Nail fungus is a fungal infection in one or more of your nails. An infection with nail fungus may begin as a white or yellow spot under the tip of your fingernail or toenail. As the nail fungus spreads deeper into your nail, it may cause your nail to discolor, thicken and develop crumbling edges — an unsightly and potentially painful problem.
An infection with nail fungus may be difficult to treat, and it may recur. But medications are available to help clear up nail fungus.
There are different classifications of nail fungus — depending on type of fungus and manifestation — which may have somewhat different signs and symptoms. In general, however, you may have a nail fungal infection — also called onychomycosis (on-i-ko-mi-KO-sis) — if one or more of your nails are:
- Brittle, crumbly or ragged
- Distorted in shape
- Dull, with no luster or shine
- A dark color, caused by debris building up under your nail
Infected nails also may separate from the nail bed, a condition called onycholysis. You may feel pain in your toes or fingertips and detect a slightly foul odor.
Nail fungal infections are typically caused by a fungus that belongs to a group of fungi called dermatophytes. But yeasts and molds also can be responsible for nail fungal infections.
What are fungi?
Fungi are microscopic organisms that don’t need sunlight to survive. Some fungi have beneficial uses, while others cause illness and infection.
All of these microscopic organisms:
- Live in warm, moist environments, including swimming pools and showers
- Can invade your skin through tiny visible or invisible cuts or through a small separation between your nail and nail bed
- Cause problems only if your nails are continually exposed to warmth and moisture — conditions perfect for the growth and spread of fungi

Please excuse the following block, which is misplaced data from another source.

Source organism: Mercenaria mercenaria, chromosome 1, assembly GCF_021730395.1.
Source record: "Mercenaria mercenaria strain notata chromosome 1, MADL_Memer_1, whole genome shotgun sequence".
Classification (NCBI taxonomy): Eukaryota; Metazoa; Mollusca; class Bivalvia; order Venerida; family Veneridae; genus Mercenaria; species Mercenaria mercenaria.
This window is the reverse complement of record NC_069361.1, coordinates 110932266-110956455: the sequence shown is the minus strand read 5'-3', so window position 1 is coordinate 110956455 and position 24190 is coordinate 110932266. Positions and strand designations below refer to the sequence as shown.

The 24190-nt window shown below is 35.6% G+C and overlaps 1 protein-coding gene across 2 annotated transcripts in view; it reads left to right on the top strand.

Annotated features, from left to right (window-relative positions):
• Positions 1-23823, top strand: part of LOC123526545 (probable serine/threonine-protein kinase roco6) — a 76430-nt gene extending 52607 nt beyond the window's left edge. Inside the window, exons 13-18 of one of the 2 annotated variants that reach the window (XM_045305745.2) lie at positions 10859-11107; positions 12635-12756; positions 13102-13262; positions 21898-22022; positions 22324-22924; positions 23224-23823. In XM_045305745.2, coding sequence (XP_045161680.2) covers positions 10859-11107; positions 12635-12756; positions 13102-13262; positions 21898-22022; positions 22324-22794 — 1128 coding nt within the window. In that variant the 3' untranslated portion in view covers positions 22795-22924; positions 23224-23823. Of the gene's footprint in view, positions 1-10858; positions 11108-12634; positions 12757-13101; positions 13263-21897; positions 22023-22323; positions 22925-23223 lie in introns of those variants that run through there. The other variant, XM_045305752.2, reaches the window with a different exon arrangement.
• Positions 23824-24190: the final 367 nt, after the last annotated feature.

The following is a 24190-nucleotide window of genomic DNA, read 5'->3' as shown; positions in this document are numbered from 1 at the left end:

Toenails vs. fingernails
Nail fungus occurs more in toenails than in fingernails.
- Toenails often are confined in a dark, warm, moist environment inside your shoes — where fungi can thrive.
- Diminished blood circulation to the toes as compared with the fingers makes it harder for your body’s immune system to detect and eliminate the infection.
Nail fungus tends to affect men more often than it does women, particularly those with a family history of this infection.
Other factors that can increase your risk of developing nail fungus include:
- Perspiring heavily
- Working in a humid or moist environment
- Having the skin condition psoriasis
- Wearing socks and shoes that hinder ventilation and don’t absorb perspiration
- Walking barefoot in damp public places, such as swimming pools, gyms and shower rooms
- Having athlete’s foot (tinea pedis)
- Having a minor skin or nail injury, a damaged nail, or another infection
- Having diabetes, circulation problems or a weakened immune system
Nail fungus can be painful and may cause permanent damage to your nails. It also may lead to other serious infections that can spread beyond your feet if you have a suppressed immune system due to medication, diabetes or other conditions.
Fungal infections of the nail pose the most serious health risk for people with diabetes and for those with weakened immune systems, such as people with leukemia or AIDS or organ transplant recipients.
If you have diabetes, your blood circulation and the nerve supply to your feet can become impaired. You’re also at greater risk for cellulitis, a potentially serious bacterial skin infection. Therefore, any relatively minor injury to your feet — including a nail fungal infection — can lead to a more serious complication, requiring timely medical care. See your doctor immediately if you suspect nail fungus.
Sometimes, because current treatments can take a long time to work and aren’t always effective, people turn to home remedies. Two remedies purported to help nail fungus are vinegar and Vicks VapoRub.
- Vinegar. While there’s no direct evidence that a vinegar soak can cure nail fungus, some studies have shown that it can inhibit the growth of certain bacteria. Experts suggest soaking your feet for 15 to 20 minutes in a mixture of 1 part apple cider vinegar to 2 parts warm water. Be sure to rinse well and pat your feet dry when you’re done. You can soak your feet like this daily. But if your skin becomes irritated, try soaking only two to three times a week.
- Vicks VapoRub. As with vinegar, there have been no controlled clinical trials to assess the effectiveness of Vicks VapoRub on nail fungus, but there have been numerous anecdotal reports that it works. There’s no consensus on how often to apply this product, so check with your doctor before using it on your nails.
When to see a doctor
Once a nail fungal infection begins, it can persist indefinitely if not treated. See your doctor at the first sign of nail fungus, which is often a tiny white or yellow spot under the tip of your nail.